You can't completely wring out all risk from investing in stocks. However, you can significantly lower your level of risk by investing in certain types of stocks. Look for companies that are leaders in their fields, provide an essential product or service that isn't likely to be disrupted by technological advances or other societal changes, operate in industries that have high barriers to entry, and, preferably, pay a dividend.
The global healthcare titan that pays a healthy dividend
Healthcare giant Johnson & Johnson, founded in 1886, has an empire that spans three business units -- consumer packaged goods, pharmaceuticals, and medical devices. Its consumer products -- such as Band-Aid adhesives, Listerine mouthwash, and Advil over-the-counter painkillers -- have been staples in most households in the United States and much of the developed world for generations. J&J's pharmaceuticals business is the fifth largest in the world, and its medical devices business is the most complete.
Johnson & Johnson sells products and services that many of us couldn't live without, at least not comfortably or healthily. The company's brand strength provides considerable barriers to entry in its consumer products business, while regulatory hurdles and extensive partnerships help to keep new entrants at bay in the two other broad industries in which it operates.
Many investors favor Johnson & Johnson stock for its dividend. The current yield of 2.75% offers a premium of 37% over the S&P 500's 2.01% yield. J&J's dividend is secure and dependable: The stock's trailing-12-month cash dividend payout ratio (dividends paid divided by free cash flow) is 63.6%. While there are various factors that come into play, a rough rule of thumb is that a cash dividend payout ratio of about 60%-65% or less suggests that a company can comfortably afford its dividend payments and investors can probably expect future increases (assuming no major unexpected negative impacts to its business). J&J is a Dividend Aristocrat, one of only about 50 S&P 500 constituency companies that have increased their dividend payouts for at least 25 consecutive years. It has hiked its dividend for 54 consecutive years.
Johnson & Johnson also has solid growth potential, thanks to several demographic trends, including the aging of baby boomers. Analysts project it will grow earnings per share (EPS) at an average annual rate of 6.5% over the next five years. Much of this growth should be fueled by its pharmaceutical business, which accounted for 47% of its revenue in the third quarter, and is growing faster than its other two segments.
The water utility giant dripping with growth potential
Like J&J, leading water utility American Water Works was founded in 1886, just as the second leg of the Industrial Revolution in the U.S. was getting under way. Its stock, however, has only been listed on a U.S. exchange since 2008, when a German energy conglomerate spun it off.
American Water takes a back seat to no company in the world when it comes to providing an indispensable product or service. Most of us would perish in a mere three to five days without having any water to drink.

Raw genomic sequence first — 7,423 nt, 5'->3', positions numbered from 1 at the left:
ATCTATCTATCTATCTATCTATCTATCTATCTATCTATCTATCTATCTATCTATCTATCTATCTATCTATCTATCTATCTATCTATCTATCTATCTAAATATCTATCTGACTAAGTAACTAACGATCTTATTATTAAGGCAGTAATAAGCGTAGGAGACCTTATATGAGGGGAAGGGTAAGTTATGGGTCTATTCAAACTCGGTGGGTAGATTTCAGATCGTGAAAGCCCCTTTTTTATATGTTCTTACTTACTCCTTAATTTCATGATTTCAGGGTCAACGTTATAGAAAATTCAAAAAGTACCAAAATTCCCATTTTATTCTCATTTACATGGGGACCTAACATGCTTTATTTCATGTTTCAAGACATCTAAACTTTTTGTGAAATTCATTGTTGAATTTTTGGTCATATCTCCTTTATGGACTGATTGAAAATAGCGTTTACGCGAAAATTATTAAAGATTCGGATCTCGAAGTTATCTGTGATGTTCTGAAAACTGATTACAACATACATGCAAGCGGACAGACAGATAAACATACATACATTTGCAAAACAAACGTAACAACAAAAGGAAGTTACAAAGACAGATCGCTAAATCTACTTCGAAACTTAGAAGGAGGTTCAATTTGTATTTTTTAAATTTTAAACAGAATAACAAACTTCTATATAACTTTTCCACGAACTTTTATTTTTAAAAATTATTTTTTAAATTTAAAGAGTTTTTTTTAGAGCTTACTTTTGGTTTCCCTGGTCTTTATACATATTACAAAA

As the largest publicly traded water utility in the U.S., American Water provides water and wastewater services to about 15 million people in 47 U.S. states and Ontario, Canada. The lion's share of its revenue is generated by its regulated business, which operates in 16 U.S. states, though it also has several market-based businesses.
The company also has good growth prospects. There's plenty of room for its regulated business to grow through continued acquisitions because the water utility industry in the U.S. is quite fragmented. Analysts estimate it will grow EPS at an average annual rate of 7.6% over the next five years. American Water also pays a modest dividend, currently yielding 2.02%. It's raised its dividend every year since it went public in 2008. This doesn't necessarily mean, however, that it will continue doing so.
North America's leading garbage company
Waste Management is North America's largest waste handling company, providing collection, transfer, recycling, resource recovery, and disposal services to residential, commercial, industrial, and municipal customers. The company was officially founded in 1968, but its roots go back to 1893 when an entrepreneurial Dutch immigrant began hauling garbage in Chicago using a horse-drawn wagon.
Waste Management operates in an industry with considerable barriers to entry, which include high, fixed start-up costs, longtime relationships with customers, and regulatory hurdles with respect to landfills. These factors help keep potential new competitors at bay.
The company has a reputation for being shareholder-friendly. It has raised its dividend, currently yielding 2.36%, every year since 2004. Waste Management's cash dividend payout ratio is just 51.2%. As noted previously, a ratio of about 60%-65% or less suggests that a company can comfortably afford its dividend payments and investors can likely expect future dividend hikes. The company also actively buys back its stock.
Moreover, there's more growth potential in trash than most folks might expect -- something sure to please both investors and Oscar the Grouch. Analysts project Waste Management will grow EPS at at an average annual rate of 10.6% over the next five years.